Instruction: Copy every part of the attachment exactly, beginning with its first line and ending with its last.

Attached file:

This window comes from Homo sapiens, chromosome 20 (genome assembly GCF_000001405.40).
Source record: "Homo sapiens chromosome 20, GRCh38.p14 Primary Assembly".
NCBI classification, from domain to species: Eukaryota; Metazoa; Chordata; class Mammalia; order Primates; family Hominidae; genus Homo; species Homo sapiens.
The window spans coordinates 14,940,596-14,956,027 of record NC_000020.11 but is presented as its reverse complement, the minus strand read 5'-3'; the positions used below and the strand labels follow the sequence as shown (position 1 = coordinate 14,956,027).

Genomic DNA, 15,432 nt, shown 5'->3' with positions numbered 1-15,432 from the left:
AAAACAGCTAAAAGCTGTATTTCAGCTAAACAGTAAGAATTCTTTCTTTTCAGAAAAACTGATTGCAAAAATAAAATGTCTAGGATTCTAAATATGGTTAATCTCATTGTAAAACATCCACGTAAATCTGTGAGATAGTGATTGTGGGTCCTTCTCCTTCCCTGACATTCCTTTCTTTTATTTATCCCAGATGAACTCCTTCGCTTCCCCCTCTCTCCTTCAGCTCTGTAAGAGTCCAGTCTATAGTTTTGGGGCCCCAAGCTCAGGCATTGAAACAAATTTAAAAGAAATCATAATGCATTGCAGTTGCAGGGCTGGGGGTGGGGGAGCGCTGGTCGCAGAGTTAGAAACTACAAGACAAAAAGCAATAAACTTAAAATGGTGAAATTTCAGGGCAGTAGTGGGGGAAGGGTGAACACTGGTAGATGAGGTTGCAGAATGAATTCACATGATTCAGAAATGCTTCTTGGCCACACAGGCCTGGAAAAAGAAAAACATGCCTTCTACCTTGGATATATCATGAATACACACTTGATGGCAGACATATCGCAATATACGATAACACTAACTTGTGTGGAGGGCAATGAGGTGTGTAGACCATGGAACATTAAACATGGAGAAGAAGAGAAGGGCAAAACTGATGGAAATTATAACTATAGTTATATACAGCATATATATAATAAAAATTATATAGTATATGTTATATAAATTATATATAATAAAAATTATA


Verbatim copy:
This window comes from Homo sapiens, chromosome 20 (genome assembly GCF_000001405.40).
Source record: "Homo sapiens chromosome 20, GRCh38.p14 Primary Assembly".
NCBI classification, from domain to species: Eukaryota; Metazoa; Chordata; class Mammalia; order Primates; family Hominidae; genus Homo; species Homo sapiens.
The window spans coordinates 14,940,596-14,956,027 of record NC_000020.11 but is presented as its reverse complement, the minus strand read 5'-3'; the positions used below and the strand labels follow the sequence as shown (position 1 = coordinate 14,956,027).

Genomic DNA, 15,432 nt, shown 5'->3' with positions numbered 1-15,432 from the left:
AAAACAGCTAAAAGCTGTATTTCAGCTAAACAGTAAGAATTCTTTCTTTTCAGAAAAACTGATTGCAAAAATAAAATGTCTAGGATTCTAAATATGGTTAATCTCATTGTAAAACATCCACGTAAATCTGTGAGATAGTGATTGTGGGTCCTTCTCCTTCCCTGACATTCCTTTCTTTTATTTATCCCAGATGAACTCCTTCGCTTCCCCCTCTCTCCTTCAGCTCTGTAAGAGTCCAGTCTATAGTTTTGGGGCCCCAAGCTCAGGCATTGAAACAAATTTAAAAGAAATCATAATGCATTGCAGTTGCAGGGCTGGGGGTGGGGGAGCGCTGGTCGCAGAGTTAGAAACTACAAGACAAAAAGCAATAAACTTAAAATGGTGAAATTTCAGGGCAGTAGTGGGGGAAGGGTGAACACTGGTAGATGAGGTTGCAGAATGAATTCACATGATTCAGAAATGCTTCTTGGCCACACAGGCCTGGAAAAAGAAAAACATGCCTTCTACCTTGGATATATCATGAATACACACTTGATGGCAGACATATCGCAATATACGATAACACTAACTTGTGTGGAGGGCAATGAGGTGTGTAGACCATGGAACATTAAACATGGAGAAGAAGAGAAGGGCAAAACTGATGGAAATTATAACTATAGTTATATACAGCATATATATAATAAAAATTATATAGTATATGTTATATAAATTATATATAATAAAAATTATA